Therapy pets are high in demand and more volunteers are needed to step up with their capable pets, even if it’s just an hour a month. Pet therapy benefits those in hospitals, therapy, nursing homes, educational programs in schools, children’s reading programs, colleges during stressful exam time, even courtrooms. There are many local pet therapy organizations out there to get you and your pet started in therapy work. Each has their own set of requirements, so check out and compare a few to see what you think will work out best for your situation. To find one, just do a web search for pet therapy organizations in your state. Want to learn more about what therapy dog work is, how it benefits others, and typical requirements or other things to expect? This website has a lot of useful information, www.TherapyDogInfo.net , but always be sure to check with your local therapy dog organizations for specifics.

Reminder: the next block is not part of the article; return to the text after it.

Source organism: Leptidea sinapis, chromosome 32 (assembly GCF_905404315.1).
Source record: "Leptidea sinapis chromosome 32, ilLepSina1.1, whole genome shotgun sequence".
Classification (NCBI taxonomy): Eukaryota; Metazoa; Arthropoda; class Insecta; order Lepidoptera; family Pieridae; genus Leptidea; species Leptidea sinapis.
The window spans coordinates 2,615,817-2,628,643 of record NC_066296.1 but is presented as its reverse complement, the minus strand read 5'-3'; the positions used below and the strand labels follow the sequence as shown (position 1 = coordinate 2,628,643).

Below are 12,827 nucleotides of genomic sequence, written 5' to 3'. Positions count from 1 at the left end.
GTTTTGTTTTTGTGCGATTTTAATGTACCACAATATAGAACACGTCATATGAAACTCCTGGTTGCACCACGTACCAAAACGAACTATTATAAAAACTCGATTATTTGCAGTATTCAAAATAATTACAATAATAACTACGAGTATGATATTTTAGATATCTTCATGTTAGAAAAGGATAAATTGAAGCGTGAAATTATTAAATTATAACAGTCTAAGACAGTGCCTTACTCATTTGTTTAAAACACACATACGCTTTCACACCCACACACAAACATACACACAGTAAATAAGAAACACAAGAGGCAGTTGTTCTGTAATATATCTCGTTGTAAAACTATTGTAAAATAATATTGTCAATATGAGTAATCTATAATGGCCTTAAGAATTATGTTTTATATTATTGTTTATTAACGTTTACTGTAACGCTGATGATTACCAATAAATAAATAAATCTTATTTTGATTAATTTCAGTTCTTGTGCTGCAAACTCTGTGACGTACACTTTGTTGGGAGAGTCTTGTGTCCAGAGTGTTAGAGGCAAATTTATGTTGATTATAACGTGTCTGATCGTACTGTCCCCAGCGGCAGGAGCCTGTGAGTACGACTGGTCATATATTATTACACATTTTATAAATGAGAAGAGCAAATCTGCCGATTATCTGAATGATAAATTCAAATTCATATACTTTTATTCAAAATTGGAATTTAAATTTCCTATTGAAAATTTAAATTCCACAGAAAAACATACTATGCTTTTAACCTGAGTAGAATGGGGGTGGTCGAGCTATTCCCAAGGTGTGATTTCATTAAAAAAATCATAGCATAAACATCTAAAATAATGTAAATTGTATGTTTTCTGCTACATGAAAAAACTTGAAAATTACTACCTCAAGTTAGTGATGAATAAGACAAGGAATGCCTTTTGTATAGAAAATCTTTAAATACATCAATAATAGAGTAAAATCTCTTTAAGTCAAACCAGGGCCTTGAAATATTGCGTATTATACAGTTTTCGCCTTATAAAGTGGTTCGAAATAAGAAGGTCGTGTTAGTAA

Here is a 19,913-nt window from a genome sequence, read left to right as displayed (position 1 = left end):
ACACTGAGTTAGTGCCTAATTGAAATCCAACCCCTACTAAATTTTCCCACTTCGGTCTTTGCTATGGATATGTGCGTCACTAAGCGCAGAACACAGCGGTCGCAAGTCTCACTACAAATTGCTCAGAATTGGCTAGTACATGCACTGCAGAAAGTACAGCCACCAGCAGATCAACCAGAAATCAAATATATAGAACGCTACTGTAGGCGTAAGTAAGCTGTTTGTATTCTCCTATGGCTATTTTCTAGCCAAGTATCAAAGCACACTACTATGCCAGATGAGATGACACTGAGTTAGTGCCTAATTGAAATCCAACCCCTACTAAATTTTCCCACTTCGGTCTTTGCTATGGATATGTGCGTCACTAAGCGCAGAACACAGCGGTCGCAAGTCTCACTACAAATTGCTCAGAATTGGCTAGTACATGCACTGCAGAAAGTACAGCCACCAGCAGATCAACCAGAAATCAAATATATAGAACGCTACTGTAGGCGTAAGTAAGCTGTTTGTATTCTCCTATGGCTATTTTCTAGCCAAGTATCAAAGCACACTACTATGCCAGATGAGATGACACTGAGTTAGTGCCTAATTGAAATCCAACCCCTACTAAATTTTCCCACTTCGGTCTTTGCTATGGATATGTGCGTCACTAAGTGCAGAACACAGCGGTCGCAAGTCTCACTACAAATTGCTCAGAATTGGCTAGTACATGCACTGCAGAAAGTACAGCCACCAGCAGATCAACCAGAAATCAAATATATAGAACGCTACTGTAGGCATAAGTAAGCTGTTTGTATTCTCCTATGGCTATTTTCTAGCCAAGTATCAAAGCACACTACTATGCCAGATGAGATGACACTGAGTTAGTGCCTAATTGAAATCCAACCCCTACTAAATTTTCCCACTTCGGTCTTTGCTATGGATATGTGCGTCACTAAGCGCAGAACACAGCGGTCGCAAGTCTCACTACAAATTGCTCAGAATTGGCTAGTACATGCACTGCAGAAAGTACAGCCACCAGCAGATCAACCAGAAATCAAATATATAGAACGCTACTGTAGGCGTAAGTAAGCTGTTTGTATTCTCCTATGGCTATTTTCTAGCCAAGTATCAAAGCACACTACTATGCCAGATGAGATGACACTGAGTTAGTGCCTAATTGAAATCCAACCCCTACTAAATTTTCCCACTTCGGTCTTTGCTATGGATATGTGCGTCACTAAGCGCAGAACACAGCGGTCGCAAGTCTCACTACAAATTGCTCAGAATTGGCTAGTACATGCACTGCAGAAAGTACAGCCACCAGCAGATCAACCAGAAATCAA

Share your best friend with others that might need him/her. It will make everyone’s day better, especially if you could find the time during the holiday season when it’s even lonelier for the lonely. Thank you to all those that already volunteer. ❤